The dogs were doing their frantic “EMERGENCY” bark. They really do have different barks for different things, although they have been known to bark at absolutely nothing.  Well, I take that back. There have been times when we humans have never been able to ascertain what warranted the bark-fest.  But, this time was different.  When I finally decided to find out what was going on, I looked out the door to see them tussling with what I thought was one of the barn kitties.  I opened the door to fuss at them, only to discover that it was a raccoon.  A very angry raccoon!  It was hissing and growling/screaming and things were pretty tense as it charged the dogs.  It was also the middle of the day when normal raccoons are not out and about fighting with dogs (or anything else).  The Boss was summoned.
if you look REAL close you can see the 'coon
at the right corner of the gate

The raccoon seemed ready to battle the Boss and two big dogs.  That was one angry 'coon! Bang!  That was one dead 'coon.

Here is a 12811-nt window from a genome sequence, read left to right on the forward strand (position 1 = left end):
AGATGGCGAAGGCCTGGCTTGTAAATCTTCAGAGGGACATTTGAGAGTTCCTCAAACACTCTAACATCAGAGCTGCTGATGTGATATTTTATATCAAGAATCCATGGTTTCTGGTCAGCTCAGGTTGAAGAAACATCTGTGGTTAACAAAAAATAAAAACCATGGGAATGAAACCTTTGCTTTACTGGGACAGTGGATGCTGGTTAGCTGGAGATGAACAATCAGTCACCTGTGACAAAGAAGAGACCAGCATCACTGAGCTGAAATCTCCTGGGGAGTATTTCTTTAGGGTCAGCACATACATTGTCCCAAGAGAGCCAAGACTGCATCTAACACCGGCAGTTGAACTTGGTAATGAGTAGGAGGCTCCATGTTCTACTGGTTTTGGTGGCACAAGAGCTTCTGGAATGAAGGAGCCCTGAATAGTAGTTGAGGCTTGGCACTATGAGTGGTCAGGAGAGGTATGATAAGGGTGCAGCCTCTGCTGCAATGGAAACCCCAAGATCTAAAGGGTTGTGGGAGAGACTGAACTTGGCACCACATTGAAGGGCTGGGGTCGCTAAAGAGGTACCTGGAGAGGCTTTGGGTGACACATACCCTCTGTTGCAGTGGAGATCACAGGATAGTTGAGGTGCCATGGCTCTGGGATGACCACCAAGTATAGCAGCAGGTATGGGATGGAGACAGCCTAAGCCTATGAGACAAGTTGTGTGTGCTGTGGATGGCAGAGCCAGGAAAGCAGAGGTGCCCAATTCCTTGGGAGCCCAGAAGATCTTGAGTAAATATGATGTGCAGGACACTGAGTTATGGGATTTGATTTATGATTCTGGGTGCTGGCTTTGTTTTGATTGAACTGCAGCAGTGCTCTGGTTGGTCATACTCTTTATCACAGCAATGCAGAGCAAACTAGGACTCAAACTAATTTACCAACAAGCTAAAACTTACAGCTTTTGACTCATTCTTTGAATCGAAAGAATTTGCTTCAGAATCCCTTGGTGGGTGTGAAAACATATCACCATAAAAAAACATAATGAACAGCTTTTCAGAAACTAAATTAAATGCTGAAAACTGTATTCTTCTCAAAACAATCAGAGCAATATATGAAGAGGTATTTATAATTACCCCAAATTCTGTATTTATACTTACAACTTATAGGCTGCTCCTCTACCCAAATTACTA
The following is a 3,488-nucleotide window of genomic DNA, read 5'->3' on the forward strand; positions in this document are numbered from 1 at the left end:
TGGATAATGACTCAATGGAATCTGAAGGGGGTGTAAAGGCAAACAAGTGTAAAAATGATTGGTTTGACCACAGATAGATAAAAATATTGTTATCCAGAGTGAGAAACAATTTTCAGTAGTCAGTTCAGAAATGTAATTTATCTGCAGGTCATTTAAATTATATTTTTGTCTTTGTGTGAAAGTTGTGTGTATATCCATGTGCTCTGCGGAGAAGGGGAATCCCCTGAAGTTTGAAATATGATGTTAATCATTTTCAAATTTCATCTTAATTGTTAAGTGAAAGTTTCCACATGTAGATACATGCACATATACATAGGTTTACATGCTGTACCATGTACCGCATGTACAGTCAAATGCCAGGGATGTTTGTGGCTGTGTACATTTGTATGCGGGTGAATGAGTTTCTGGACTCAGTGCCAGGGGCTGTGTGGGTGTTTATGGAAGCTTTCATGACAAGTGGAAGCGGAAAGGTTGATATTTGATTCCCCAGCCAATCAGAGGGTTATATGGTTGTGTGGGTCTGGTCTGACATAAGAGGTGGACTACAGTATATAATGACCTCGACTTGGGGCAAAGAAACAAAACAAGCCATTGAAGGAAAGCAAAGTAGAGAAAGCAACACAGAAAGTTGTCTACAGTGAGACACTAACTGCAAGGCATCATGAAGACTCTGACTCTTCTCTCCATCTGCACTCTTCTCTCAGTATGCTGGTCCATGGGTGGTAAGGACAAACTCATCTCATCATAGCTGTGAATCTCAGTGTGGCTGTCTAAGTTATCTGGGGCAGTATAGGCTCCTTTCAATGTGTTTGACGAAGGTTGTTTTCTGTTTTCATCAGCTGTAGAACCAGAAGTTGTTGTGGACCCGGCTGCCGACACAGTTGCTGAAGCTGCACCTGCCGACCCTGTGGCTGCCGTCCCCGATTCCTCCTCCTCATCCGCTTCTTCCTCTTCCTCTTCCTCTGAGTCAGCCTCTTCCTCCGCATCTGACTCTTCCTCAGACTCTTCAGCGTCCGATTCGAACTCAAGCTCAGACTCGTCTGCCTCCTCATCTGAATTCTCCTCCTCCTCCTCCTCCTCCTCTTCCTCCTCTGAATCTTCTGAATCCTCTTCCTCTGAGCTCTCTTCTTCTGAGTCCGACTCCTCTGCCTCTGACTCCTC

I know 'coons are cute and cool because they are wild.  And, I know that there are folks who think that our policy of “no varmints” seems harsh.  But, coons will destroy a henhouse (and that includes all the chickens) in a short period of time.  They will tear up and eat garden crops. They do harbor disease and honestly, they’ve got sharp teeth and claws. (the cats and dogs could be injured, not to mention the humans---Ellie actually had blood on her from this incident, although it was blood from the 'coon) …and the fact that this one was so aggressive and out in the daytime was more than a little worrisome.  Further investigation revealed that it had a serious injury that would have eventually resulted in death anyway. So, we definitely did the right thing.